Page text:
Rebel without a cause

I recently kicked off a series of posts on insulation that’s meant to talk about the critical ways leaders can become disconnected—and hopefully provide some ideas on how they can fight against it.

I listed four kinds of insulation in the introductory post:

  • From the larger organizational context
  • From the work being done on the ground
  • From wider communities of practice
  • From the marketplace

In this post I want to dig into the first, insulation from the larger organizational context.

Down and out

Insulation from the organizational context tends to be more acute and pervasive the further you move away from the C-level. After all, the top of the organization is where the larger organizational context lives and breathes, i.e., mission and vision, strategic imperatives and direction, high-level tactics. So it stands to reason that the closer you are to the top, the easier it is to stay connected to what happens there.

It also tends to be a problem the further you move away from the front office, whether that means into more supporting functions like IT and HR or less-central business units (geographically isolated, smaller P&L, non-core products and services). Again, the further you move from the center of the action, the more difficult it is to stay on top of that action.

Consequences

I think we’ve all seen what happens when a leader is disconnected from the larger organizational context (and some of us have even been that leader once or twice):

  • Their funding and resources come and go with little explanation.
  • Where they’re headed in the organization is unclear—no obvious next career move.
  • Organizational changes and shake-ups catch them off guard—“I can’t believe so-and-so got moved up/down/out,” “I had no idea we were going to get rid of that division/product/office,” etc.

Beyond these three, the overall effect of being disconnected from the larger organizational context is to make the work they and their teams do every day less meaningful because it’s not working in concert with the rest of the organization to achieve results.

I will admit that if a team is particularly close-knit, folks may find being part of a rag tag bunch of rebels satisfying, but more often than not, swimming against the organizational tide in this way is exhausting and frustrating. I’ve been involved in both sorts of teams, and for my part, I much prefer to have my work aligned as much as possible with what the organization is doing.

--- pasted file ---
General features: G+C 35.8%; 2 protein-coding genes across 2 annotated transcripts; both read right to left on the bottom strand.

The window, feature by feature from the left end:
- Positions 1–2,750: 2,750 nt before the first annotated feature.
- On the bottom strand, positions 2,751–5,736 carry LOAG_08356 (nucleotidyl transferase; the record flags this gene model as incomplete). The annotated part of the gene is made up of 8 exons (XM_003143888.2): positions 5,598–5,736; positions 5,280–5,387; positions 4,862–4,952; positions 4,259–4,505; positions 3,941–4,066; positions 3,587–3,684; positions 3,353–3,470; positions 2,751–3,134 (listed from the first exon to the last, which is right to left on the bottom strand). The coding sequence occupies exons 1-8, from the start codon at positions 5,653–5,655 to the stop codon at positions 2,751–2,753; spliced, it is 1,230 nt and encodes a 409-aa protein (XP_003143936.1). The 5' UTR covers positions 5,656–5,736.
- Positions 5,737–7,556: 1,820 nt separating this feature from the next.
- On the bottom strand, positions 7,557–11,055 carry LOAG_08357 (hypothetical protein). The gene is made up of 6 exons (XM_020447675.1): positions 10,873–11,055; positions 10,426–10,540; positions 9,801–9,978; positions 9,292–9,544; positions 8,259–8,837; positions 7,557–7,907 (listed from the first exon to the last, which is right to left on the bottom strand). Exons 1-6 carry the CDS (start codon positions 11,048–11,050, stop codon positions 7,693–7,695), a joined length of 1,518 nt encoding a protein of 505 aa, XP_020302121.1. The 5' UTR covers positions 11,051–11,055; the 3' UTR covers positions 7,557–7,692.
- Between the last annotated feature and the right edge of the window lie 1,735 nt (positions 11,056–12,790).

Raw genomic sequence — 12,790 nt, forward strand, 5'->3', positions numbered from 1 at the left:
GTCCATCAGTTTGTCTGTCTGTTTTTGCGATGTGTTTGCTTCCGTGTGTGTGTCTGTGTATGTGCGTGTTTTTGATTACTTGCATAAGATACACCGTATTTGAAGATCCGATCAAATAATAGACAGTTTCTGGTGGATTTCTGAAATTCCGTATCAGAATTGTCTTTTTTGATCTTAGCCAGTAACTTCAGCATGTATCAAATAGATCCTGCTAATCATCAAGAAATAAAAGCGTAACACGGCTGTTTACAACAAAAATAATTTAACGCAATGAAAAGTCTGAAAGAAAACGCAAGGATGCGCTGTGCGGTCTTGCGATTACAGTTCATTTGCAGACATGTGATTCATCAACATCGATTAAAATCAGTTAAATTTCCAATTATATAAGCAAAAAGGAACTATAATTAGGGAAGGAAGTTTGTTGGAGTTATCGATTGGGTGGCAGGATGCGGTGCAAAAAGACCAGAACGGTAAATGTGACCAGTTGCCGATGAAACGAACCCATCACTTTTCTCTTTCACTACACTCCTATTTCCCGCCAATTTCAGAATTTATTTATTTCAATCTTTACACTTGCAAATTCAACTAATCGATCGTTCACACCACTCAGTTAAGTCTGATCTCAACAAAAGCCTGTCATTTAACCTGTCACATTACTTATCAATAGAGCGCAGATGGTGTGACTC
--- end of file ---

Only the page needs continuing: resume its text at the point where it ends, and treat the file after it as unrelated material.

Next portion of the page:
Up and in

So much for the problem and its effects—how do you turn things around if you find yourself a disconnected leader? You need to do three things…

  • Get familiar with how your CXOs see the business. Take the time to read corporate mission statements, strategic objectives, and other foundational documents. As fluffy as they can seem at first (or second, or third) glance, they’re not typically created by accident. Instead, they represent hours of individual and group effort on the part of executive leadership to define the work of the organization. And beyond that, funding and support tend to flow along the lines of the vision presented in these corporate-level documents—so you need to understand them if you hope to consistently get support for your day-to-day work.
  • Get familiar with your organization’s products and services. Take the time to not only fully understand what your company actually does, i.e., what products and services it offers, but also what makes it profitable. What are your key costs? What drives margins up or down? Who are your competitors? How do your products and services stack up against theirs? What drives changes in your market (positive and negative)? If you can’t provide an intelligent answer to each of these, you have work to do to get connected to your organization.
  • Align your work with how your CXOs see the business and with your organization’s products and services. I know you all know this, but I can’t tell you how often I see corporate leaders undertaking work that either has no direct connection with the larger organizational context or has a connection that’s not clearly articulated. Whether this is because they’re ignorant of the larger context or prefer to “do their own thing” or have blinders on, I don’t know. But long term, your best interests are served by making sure not only that the work you and your team do fits somewhere into the larger organizational context but also that people are aware of how it fits.

The final word

That’s my take on being insulated from the larger organizational context. In the next post, we’ll look at a kind of insulation that becomes more acute the further up the food chain you go: insulation from the work on the ground.

But in the meantime, I’d love to hear from folks out there who have thoughts on how leaders can better align with the work of the larger organization: share your war stories or thoughts, give me criticism and feedback, or just ask a question of the group…jump in and let’s get the conversation started!

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